Saturday, August 3, 2019

The First Sermon of Lord Buddha, the beginning of Buddhism.

Every year on 4th day of 6th Lunar month  we celebrate the first teaching of Lord Buddha and an auspicious beginning of Buddhism in the world.

Sarnath, the blissful place that Lord Buddha propagated his First Sermon,
The Dhammacakkappavattana Sutta.

The story of the Buddha's first sermon begins with the story of the Buddha's enlightenment. This happened at Bodh Gaya under the Bodhi tree. 

Before his realization the future Buddha, Siddhartha Gautama, had been traveling with five companions, all ascetics. Together they had sought enlightenment through extreme deprivation and self-mortification, fasting, sleeping on stones, living outdoors with little clothing in the belief that making themselves suffer would cause a spiritual.

Siddhartha Gautama eventually realized that enlightenment would be found through mental cultivation, not through punishing his body, when he gave up ascetic practices to prepare himself for meditation, his five companions left him in disgust.
After his awakening, the Buddha remained at Bodh Gaya for a time and considered what to do next. What he had realized was so far outside ordinary human experience or understanding that he wondered how he could explain it. According to one legend, the Buddha did describe his realization to a wandering holy man, but the man laughed at him and walked away.

Yet as great as the challenge was, the Buddha was too compassionate to keep what he had realized to himself. He decided that there was a way he could teach people to realize for themselves what he had realized. 
The Buddha's first sermon after his enlightenment is preserved in the Pali Sutta-pitaka (Samyutta Nikaya 56.11) as the Dhammacakkappavattana Sutta, which means "The Setting in Motion of the Wheel of Dharma." In Sanskrit the title is Dharmacakra Pravartana Sutra.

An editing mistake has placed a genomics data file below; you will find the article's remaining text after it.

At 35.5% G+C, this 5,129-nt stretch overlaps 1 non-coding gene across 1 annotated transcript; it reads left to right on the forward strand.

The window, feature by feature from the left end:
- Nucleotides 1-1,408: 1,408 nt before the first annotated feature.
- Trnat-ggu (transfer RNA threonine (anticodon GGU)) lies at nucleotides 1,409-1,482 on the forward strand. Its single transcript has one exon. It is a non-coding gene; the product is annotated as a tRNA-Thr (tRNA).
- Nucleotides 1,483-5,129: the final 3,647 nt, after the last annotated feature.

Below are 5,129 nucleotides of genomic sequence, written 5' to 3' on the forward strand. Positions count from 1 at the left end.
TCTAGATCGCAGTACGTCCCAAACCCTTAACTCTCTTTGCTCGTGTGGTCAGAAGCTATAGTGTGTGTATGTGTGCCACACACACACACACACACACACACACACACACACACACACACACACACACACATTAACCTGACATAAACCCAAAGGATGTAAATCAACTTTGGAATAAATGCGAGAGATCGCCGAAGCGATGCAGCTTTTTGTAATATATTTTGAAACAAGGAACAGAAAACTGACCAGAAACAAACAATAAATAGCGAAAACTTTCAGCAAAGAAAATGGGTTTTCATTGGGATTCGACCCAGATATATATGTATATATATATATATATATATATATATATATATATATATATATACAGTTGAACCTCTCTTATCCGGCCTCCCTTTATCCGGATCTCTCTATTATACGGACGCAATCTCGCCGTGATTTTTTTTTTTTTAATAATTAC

Lord Buddha after attaining enlightenment at Bodh Gaya, went to Sarnath, Veranasi and it was here that he preached his first discourse in the deer park to set in motion the 'Wheel of the Dharma'. 
It is one of the most holy sites for Buddhist as in this place the stream of the Buddha's teaching first flowed.

At this place, the Buddha encountered the five men who had been his companions of earlier austerities. They deserted Buddha as he took rice meal offered by Sujita. When they reminded him of his former vows, the Buddha replied, 
"Austerities only confuse the mind. In the exhaustion and mental stupor to which they lead, one can no longer understand the ordinary things of life, still less the truth that lies beyond the senses. I have given up extremes of either luxury or asceticism. I have discovered the Middle Way". 
Hearing this the five ascetics became the Buddha's first disciples. This was said to be on a full moon day of the eighth lunar month.

This sets the scene for one of the most auspicious events in Buddhist history, the first turning of the dharma wheel.
He explained the middle way, which avoids extremes, the Four Noble Truths, and prescribed the Eight-fold path. 
The Four Noble Truths are: 

1. There is suffering; 
2. Suffering has a cause; 
3. The cause is removable, and
4. There are ways to remove the causes. 
So as to remove the causes the Buddha prescribed an Eight-fold Path:

1.    Right speech,
2.    Right action,
3.    Right livelihood,
4.    Right effort,
5.    Right mindfulness,
6.    Right concentration,
7.    Right attitude and
8.    Right view.
On the day before his death Buddha included Sarnath along with Lumbini, Bodh Gaya and Kushinagar as the four places he thought to be sacred to his followers. 
The Emperor Ashoka, who spread the Buddha’s message of love and compassion throughout his vast empire, visited Sarnath around 234 BC, and erected a stupa here. Several Buddhist structures were raised at Sarnath between the 3rd century BC and the 11th century AD, and today it presents the most expansive ruins amongst places on the Buddhist trail. 

Thereafter, Buddhism than flourished far and wide and Lord Buddha's teaching in total was recorded over 84,000 pages.

May Buddha Dharma flourishes in the world and bring peace that ultimately benefits all sentient beings.

Happy Drub Tshezhi.

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